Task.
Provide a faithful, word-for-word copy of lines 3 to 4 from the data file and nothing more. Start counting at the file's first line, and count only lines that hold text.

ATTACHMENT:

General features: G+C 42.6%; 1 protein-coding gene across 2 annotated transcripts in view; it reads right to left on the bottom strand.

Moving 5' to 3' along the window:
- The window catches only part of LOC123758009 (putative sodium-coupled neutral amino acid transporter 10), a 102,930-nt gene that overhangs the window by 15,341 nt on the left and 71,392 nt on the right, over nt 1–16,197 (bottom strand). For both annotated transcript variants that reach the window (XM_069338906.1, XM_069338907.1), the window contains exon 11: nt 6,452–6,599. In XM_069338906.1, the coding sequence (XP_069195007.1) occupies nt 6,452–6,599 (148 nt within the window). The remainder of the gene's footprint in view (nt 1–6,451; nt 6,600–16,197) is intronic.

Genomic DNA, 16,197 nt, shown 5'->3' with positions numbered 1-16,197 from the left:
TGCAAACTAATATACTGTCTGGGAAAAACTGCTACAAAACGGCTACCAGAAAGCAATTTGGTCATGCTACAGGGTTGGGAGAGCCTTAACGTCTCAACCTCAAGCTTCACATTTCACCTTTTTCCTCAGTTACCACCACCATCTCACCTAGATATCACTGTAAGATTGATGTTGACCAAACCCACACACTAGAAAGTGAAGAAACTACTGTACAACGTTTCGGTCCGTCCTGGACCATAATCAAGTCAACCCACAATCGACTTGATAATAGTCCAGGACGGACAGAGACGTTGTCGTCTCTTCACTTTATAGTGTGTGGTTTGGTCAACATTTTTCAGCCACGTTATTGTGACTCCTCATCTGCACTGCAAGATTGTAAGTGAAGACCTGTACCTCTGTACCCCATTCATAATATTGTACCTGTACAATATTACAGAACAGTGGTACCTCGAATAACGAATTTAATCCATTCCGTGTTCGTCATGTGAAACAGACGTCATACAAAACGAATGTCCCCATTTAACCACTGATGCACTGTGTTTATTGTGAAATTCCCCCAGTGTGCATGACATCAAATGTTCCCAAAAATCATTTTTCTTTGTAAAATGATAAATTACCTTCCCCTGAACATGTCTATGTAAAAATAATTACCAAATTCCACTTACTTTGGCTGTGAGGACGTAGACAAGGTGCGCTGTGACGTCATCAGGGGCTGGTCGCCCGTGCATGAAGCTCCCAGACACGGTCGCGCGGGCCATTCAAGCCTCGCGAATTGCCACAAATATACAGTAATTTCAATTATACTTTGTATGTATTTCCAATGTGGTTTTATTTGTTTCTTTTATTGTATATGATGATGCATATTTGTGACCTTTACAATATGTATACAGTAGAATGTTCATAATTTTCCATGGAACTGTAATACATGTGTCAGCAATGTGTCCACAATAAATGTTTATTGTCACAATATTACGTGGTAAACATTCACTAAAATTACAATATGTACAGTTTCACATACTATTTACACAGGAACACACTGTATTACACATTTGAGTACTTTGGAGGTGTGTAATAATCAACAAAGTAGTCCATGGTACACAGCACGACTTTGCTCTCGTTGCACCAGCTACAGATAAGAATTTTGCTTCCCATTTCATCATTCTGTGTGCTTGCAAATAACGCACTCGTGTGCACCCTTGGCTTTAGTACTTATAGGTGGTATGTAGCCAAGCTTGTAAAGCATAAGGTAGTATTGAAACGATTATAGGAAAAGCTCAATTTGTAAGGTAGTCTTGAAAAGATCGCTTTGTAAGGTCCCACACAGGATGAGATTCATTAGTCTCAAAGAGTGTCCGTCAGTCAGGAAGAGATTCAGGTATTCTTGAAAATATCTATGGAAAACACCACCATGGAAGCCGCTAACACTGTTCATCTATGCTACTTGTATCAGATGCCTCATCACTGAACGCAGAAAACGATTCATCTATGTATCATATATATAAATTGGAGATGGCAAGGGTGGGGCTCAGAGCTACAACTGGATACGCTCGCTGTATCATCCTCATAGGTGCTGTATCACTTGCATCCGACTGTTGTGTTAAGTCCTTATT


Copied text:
- The window catches only part of LOC123758009 (putative sodium-coupled neutral amino acid transporter 10), a 102,930-nt gene that overhangs the window by 15,341 nt on the left and 71,392 nt on the right, over nt 1–16,197 (bottom strand). For both annotated transcript variants that reach the window (XM_069338906.1, XM_069338907.1), the window contains exon 11: nt 6,452–6,599. In XM_069338906.1, the coding sequence (XP_069195007.1) occupies nt 6,452–6,599 (148 nt within the window). The remainder of the gene's footprint in view (nt 1–6,451; nt 6,600–16,197) is intronic.

Genomic DNA, 16,197 nt, shown 5'->3' with positions numbered 1-16,197 from the left: